Hereford & Worcester

London 2012: Blind football coach 'has best squad'

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Media captionEngland players explain how blind football differs from the standard game

The coach of the Great Britain blind football squad for London 2012 has said this is "the best squad of players" he has ever worked with.

Tony Larkin, 55, is based at the Royal National College for the Blind (RNC) in Hereford.

He played professionally for 15 years before moving into coaching.

He began working at RNC in 1995 and has taken teams to seven European Championships, four World Championships and the 2008 Paralympics.

His current challenge is to cut a squad of 14 players and four sighted goalkeepers down to just eight.

"We've got an age range from 17 years old up to our most senior player Dave Clarke, who's played 120 odd games, who would be 40 if he plays in the Paralympics," he said.

Jonathan Gribbin is part of that squad and, after jokingly comparing his Merseyside-born coach to the fictional England manager Mike Bassett, sums up his strengths.

"He's very straight talking, gives you a clear picture of what he wants you to do and he's very fair and honest - what more could you ask for?" he said.

Coaching style

Image caption Tony Larkin began working with blind footballers as a volunteer coach

That coaching style has developed since 1995, when Mr Larkin was very much thrown in at the deep end.

He was interviewed for the job on a Monday and took his first coaching session the same evening.

He said: "The biggest difference is communication - when you're coaching other players you can demonstrate, but with blind players you can't demonstrate, it's got to be communicated.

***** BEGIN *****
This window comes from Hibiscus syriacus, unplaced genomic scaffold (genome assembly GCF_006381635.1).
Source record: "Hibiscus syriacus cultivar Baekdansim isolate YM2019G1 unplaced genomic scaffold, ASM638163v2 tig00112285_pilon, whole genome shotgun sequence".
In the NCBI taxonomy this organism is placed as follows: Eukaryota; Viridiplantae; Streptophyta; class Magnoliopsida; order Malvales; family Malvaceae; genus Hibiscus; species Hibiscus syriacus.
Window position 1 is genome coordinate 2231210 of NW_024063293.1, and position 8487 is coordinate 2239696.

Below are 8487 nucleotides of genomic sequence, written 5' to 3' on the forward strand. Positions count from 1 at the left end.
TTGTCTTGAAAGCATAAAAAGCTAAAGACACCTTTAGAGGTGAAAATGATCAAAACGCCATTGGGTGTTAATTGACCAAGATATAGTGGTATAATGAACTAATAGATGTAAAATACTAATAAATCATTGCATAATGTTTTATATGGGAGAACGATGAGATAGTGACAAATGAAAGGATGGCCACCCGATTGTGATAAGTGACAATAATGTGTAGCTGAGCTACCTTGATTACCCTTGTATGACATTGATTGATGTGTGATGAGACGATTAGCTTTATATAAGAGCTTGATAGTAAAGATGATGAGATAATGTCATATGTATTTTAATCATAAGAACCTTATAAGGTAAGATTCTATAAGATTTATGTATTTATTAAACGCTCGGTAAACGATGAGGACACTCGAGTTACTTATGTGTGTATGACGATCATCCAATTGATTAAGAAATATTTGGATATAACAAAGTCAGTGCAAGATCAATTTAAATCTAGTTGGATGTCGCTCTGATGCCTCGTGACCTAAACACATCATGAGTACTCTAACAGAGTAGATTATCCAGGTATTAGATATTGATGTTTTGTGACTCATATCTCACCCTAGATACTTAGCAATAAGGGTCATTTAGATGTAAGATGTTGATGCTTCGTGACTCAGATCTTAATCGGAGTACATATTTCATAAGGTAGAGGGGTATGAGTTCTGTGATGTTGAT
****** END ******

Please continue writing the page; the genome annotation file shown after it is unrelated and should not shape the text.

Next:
"As a sighted player you knock the ball out in front of you, but if a blind person does that he'd lose the ball, they have to keep the ball very close to their feet.

"The other adaption is that when they are striking for goal if they have a big back lift they will lose their balance."

At the moment the Great Britain team is ranked second in Europe and fourth in the world.

He said: "We use the benchmark of Brazil and at the moment we are behind them - they are the world and Paralympic champions.

"The biggest difference is we've got a league with six teams, they've got a league with 86 teams, and the players and the coaching staff are full time."

His side will have plenty of opportunity to test themselves against the best sides in the world between now and London 2012.

"We are off to a competition in Spain at the end of August where we are playing against Spain, Turkey, Italy, Argentina and Brazil.

"Then we've got the European championships in Turkey," he said

Skill set

Blind football is played on a five-a-side pitch, with the sighted goalkeeper, the coach and a guide behind each goal telling the players where the ball is.

Mr Larkin says this does not mean the games are slow or dull.

"When people first come to see blind football they are really taken aback with the pace of the game and with the skill of the players.

"It's a very fast sport - we have boards down the side that actually keep the ball in and also help with the players' orientation.

"The players have got fantastic orientation skills and spatial awareness," he said.

The facilities at RNC Hereford are some of the best in the world according to Mr Larkin, good enough to host the Blind World Cup in 2010.

These include an indoor pitch, which means the squad can train whatever the weather is like.

"It's the only bespoke pitch in the UK - we've actually had all the walls acoustically treated so that there's no echo," he said.

Mr Larkin will be writing a regular diary on this site in the run up to London 2012.

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